This is Halloween, this is Halloween/Pumpkins scream in the dead of night
Okay, these four books are on the other side of Halloween. They are not spooky (or at least not to the level of The Nightmare Before Christmas) but they are fun, can acutely be an autumn read (or even anytime read) and can be absolutely perfect for the right audience.
We’re Going on a Pumpkin Hunt by Mary Hogan Wilcox is probably my least favorite of the group. That’s not to say it is bad, it was just not what I was looking for. I was confused, why would you go to the pumpkin patch during the night? I mean, yes, if you want a spooky adventure, but not to pick out a pumpkin. Also, the implied ending was more than just spooky for me. But it is Lynn Munsinger’s adorable illustrations that tie it altogether (one character in particular is fun to follow). But the story feels flat. However, the younger crowd will like the rhythm of the book, watching our friends head off to a pumpkin adventure and the colors and details will keep their attention. (Rating 3)
My second book is my favorite of the bunch, She Wanted to Be Haunted by Marcus Ewert and illustrated by Susie Ghahremani. I was expecting this to go one of two ways: It is okay to be yourself even if that is a cute, pink house. Or she would find a way to become haunted. It went a third: By combining the two in a clever way. I liked that the house is the main character. It adds a little something different to the usual affair. I like the details and colors of the art. They are “cartoony” without being “cartoonish.” They allow the story to be adapted to most ages. I love how things do not “go right” but seem to be “even better” without being cliched. This is for the kid (be it in age or in spirit) that is not exactly “like the others.” The ending is perfect as it keeps with the quirky feel of everything. (Rating 5)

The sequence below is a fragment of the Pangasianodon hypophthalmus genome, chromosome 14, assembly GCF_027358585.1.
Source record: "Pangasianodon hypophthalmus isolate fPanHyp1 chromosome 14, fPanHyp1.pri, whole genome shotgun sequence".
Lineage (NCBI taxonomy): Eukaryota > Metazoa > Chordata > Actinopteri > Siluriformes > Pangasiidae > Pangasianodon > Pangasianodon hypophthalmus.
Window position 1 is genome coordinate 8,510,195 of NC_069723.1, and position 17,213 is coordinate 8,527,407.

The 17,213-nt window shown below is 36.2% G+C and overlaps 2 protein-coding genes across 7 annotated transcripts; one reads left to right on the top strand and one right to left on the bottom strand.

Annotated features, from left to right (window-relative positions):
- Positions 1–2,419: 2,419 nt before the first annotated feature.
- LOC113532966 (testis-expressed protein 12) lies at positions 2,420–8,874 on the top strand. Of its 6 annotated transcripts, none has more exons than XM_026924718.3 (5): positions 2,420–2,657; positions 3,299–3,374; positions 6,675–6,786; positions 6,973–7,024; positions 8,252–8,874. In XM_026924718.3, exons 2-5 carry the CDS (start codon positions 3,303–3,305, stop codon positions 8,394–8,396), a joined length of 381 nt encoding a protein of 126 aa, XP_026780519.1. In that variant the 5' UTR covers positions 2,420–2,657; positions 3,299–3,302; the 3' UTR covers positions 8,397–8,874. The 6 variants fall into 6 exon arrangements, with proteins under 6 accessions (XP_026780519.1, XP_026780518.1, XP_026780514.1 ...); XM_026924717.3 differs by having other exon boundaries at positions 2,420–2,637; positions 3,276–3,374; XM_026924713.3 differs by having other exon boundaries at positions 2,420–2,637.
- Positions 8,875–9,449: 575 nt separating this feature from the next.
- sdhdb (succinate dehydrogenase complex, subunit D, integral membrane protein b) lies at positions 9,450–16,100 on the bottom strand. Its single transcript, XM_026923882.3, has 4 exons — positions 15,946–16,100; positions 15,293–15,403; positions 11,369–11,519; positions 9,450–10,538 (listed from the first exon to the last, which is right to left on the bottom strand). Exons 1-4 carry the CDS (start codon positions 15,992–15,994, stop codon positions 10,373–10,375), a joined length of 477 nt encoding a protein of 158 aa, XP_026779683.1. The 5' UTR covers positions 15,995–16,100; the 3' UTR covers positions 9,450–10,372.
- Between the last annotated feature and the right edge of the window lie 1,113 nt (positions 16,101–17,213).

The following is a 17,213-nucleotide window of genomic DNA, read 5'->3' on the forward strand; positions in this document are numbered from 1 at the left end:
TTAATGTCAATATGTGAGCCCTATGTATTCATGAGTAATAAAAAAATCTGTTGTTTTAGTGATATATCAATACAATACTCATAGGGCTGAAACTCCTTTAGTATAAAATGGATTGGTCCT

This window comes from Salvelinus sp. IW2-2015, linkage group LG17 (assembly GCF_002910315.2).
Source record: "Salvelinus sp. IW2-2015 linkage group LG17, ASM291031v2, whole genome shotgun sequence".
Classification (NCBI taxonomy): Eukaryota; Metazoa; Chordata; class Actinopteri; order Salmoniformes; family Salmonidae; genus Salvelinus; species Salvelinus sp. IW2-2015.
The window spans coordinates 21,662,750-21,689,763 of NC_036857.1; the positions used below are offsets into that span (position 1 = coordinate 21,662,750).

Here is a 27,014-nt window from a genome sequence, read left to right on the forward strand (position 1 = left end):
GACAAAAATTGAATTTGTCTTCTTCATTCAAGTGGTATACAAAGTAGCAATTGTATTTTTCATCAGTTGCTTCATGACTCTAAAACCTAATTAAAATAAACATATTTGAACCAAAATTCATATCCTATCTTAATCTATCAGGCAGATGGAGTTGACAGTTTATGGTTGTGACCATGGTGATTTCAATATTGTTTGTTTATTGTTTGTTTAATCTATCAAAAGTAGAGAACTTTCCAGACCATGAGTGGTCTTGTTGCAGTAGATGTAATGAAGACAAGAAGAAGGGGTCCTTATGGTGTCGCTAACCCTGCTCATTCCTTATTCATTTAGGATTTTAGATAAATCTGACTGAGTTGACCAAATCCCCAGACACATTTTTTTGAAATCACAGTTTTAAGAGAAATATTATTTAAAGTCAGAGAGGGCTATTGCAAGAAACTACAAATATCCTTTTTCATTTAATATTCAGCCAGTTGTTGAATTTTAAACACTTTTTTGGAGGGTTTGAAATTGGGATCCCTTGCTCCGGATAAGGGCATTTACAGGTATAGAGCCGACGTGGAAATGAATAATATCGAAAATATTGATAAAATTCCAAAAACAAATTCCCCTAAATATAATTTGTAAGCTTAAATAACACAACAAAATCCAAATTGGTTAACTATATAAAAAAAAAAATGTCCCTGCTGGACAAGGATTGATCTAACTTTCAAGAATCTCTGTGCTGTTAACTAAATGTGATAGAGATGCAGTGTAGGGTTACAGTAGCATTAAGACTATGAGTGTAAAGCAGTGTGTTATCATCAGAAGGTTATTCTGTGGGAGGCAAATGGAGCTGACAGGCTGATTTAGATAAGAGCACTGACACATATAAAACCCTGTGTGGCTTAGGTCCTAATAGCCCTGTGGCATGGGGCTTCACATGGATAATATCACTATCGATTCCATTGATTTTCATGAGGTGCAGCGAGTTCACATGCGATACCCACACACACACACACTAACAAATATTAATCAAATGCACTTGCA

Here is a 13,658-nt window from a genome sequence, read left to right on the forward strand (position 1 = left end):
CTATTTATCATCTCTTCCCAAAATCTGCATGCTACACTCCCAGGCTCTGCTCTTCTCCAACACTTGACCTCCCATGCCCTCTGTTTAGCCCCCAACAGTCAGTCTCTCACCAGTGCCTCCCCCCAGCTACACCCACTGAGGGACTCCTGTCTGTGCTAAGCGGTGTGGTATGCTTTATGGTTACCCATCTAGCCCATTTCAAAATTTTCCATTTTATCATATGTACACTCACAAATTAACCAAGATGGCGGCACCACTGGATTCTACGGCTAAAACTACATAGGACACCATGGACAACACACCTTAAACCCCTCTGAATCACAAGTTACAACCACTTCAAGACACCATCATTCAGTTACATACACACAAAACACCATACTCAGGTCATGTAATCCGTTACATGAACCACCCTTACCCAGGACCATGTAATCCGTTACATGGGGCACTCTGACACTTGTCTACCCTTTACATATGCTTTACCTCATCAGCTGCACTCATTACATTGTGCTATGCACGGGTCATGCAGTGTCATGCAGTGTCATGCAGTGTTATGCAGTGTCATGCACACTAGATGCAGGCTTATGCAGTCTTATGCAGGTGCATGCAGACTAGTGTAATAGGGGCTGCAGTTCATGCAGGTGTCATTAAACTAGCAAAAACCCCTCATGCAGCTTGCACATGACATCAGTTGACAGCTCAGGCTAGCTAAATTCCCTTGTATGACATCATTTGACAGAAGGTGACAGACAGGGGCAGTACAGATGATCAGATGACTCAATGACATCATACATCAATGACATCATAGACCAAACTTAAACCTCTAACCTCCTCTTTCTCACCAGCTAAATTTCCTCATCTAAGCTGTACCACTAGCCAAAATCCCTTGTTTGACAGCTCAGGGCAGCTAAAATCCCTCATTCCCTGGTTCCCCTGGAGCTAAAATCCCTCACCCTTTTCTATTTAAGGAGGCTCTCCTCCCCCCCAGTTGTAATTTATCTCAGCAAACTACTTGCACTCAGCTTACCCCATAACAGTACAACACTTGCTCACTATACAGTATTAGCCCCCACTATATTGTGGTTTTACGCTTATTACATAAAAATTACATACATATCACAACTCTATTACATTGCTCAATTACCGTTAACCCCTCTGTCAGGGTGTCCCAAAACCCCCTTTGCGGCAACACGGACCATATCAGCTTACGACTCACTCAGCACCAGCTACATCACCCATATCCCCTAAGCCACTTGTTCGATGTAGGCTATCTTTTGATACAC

Onto the third and another for the younger crowd, The Little Kitten by Nicola Killen. Which is a cute story but one that did not knock my socks off. Our character loves to play with her cat. She loves going out and jumping in leaves. But when she finds a new friend, she forgets her old one. But lucky for her, that cat friend was able to help in the end. This book would make for an adorable board book but might be a bit larger than usual. There is a lot going on illustration wise. I had a feeling the book was going to go one way (our heroine will have two cat friends) but when you find out that the little kitten is a missing pet, I (and most adults) will see where it is going. Just make sure you watch the art to make sure you are right! The illustrations are not the usual bright, autumn/Halloween colors but fall to the somber almost black and white world. (Rating 4)
And last but not least is the one I surprisingly liked, A Unicorn Named Sparkle and the Pumpkin Monster by Amy Young. I might have read others in the series, but do not remember. But this is about Halloween/pumpkins, so I had to give it a shot. I was surprised as Sparkle is about all the fun things that happen. It is an interesting idea about having fun (and it not working out as hoped) but also about scaring people and that maybe it is not always fun to be scared. Adults will enjoy the adventures of Sparkle as much (if not more) as kids. The illustrations have always been the reason I do not gravitate to these books. Yet, this time that “offbeat” look is just what the ghosts ordered. It helps the scary be a bit less as they are bright and needed detail appropriate. (Rating 4)